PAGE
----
It’s hard to find accommodation when you’re a student – or at least a home of the affordable kind, even if you’re happy to share. So when Bill (Pearl Mackie) and fellow class-mates are beginning to despair of ever finding a roof over their heads, it seems like pure good luck when they are approached with the perfect solution.
There’s an old house on the edge of town and its landlord (David Suchet) seems more than enthusiastic that they take up residence immediately. However the house – and its off-limits central tower – hold a secret, one that immediately gets the Doctor wanting a closer look, despite Bill wishing he wasn’t quite as all-present as he wants to be.
But by the time the night is through and the truth of what lies in the home’s wooden walls is revealed, Bill may be glad of having a Doctor in the house, especially if he’s a tree surgeon.
Much a Scooby Doo about nothing or a good ghost story?
There’s an irony to the fact that Knock Knock‘s characters refer to the Scooby-Doo vibe they get from the spooky house and early events as they unfold. Most of that is clearly deliberate and though one could certainly argue that there’s more of an emotional punchline and denouement as we reach story’s end, much of the episode seems to be barely resisting the chance for a character to shout ‘Zoinks!’ or ‘This could be a clue!‘. There’s a fine line between homage of such source material and just basic story simplicity and from the very start, a pre-titles set-up whisks us along like a fast-forward, bullet-point summary.
Essentially Knock Knock is an old-fashioned ghost story, rattling off creaky floorboards, shadowy corners, dwindling guests and sinister overseers like falling through a tropey trapdoor – and it’s whether you embrace that formula or not that will largely dictate whether you think this latest Who outing is light-weight or darkly-dimensioned. Undeniably it benefits from the “binaural” sound-mix format if you can listen to the broadcast through headphones.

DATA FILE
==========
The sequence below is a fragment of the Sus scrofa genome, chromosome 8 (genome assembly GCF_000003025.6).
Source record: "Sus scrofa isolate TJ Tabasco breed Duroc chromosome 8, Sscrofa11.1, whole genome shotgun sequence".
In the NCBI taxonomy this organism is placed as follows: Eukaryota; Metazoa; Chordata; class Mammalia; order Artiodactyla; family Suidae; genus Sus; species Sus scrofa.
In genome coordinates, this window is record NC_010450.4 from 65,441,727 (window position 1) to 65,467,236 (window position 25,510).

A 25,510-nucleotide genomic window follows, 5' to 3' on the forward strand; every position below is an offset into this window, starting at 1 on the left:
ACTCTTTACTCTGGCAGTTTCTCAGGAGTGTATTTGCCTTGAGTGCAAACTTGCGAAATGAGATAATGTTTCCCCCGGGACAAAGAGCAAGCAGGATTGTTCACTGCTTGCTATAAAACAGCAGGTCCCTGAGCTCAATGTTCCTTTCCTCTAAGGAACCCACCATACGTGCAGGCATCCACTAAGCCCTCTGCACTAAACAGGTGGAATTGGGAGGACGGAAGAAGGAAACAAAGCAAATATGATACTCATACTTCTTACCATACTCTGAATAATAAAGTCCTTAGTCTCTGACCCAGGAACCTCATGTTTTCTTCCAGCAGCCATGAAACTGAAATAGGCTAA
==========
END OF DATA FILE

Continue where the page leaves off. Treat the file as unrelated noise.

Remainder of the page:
Bill’s new friends are a smorgasbord of supporting characters that each get a few lines but are largely two-dimensional and fodder for the story’s danger. Suchet, for years the definitive televisual Poirot, but a consistently good stage actor, fully embraces the role of the ‘Landlord’, a initially broadstroked character that is largely called on to skulk and look untrustworthy for much of the running time. The veteran quietly chews the scenery with the twitching tenacity of a termite through oak but gets his moment in the spotlight towards the end when motives come to light. What feels like harmless fun – solid scares pitched just right for a younger audience to reassure their parents that everything will be okay – gets an edge at story’s end with a deeper and more emotional pay-off which earns the episode some more goodwill.
A diverting forty-five minutes of ‘things that go Vworp! in the night‘ Knock Knock is atmospheric and watchable enough to recommend though it doesn’t reach the classic heights of necessary chills it may have hoped for and has something of an annoying and illogical ‘reset’ button to avoid too much angst. Yet again, it’s Capaldi and Mackie’s moments of banter (though they are separated for much of the mid-section) that carries most of the episode with Nardole (Matt Lucas) confined to a brief scene. The loosely-attached ‘epilogue’ takes us back to the vault the Doctor is guarding and certainly steers us away from certain guesses as to who or what is behind it. It confirms there must be greater security beyond as the Doctor can open the door without fear of the occupant escaping. And it’s an occupant that enjoys classical music and the suffering of young children, so one might reasonably point to a major villain rather than a displaced incarnation?
Next week’s episode promises more breath-taking atmosphere…
- Special Effects7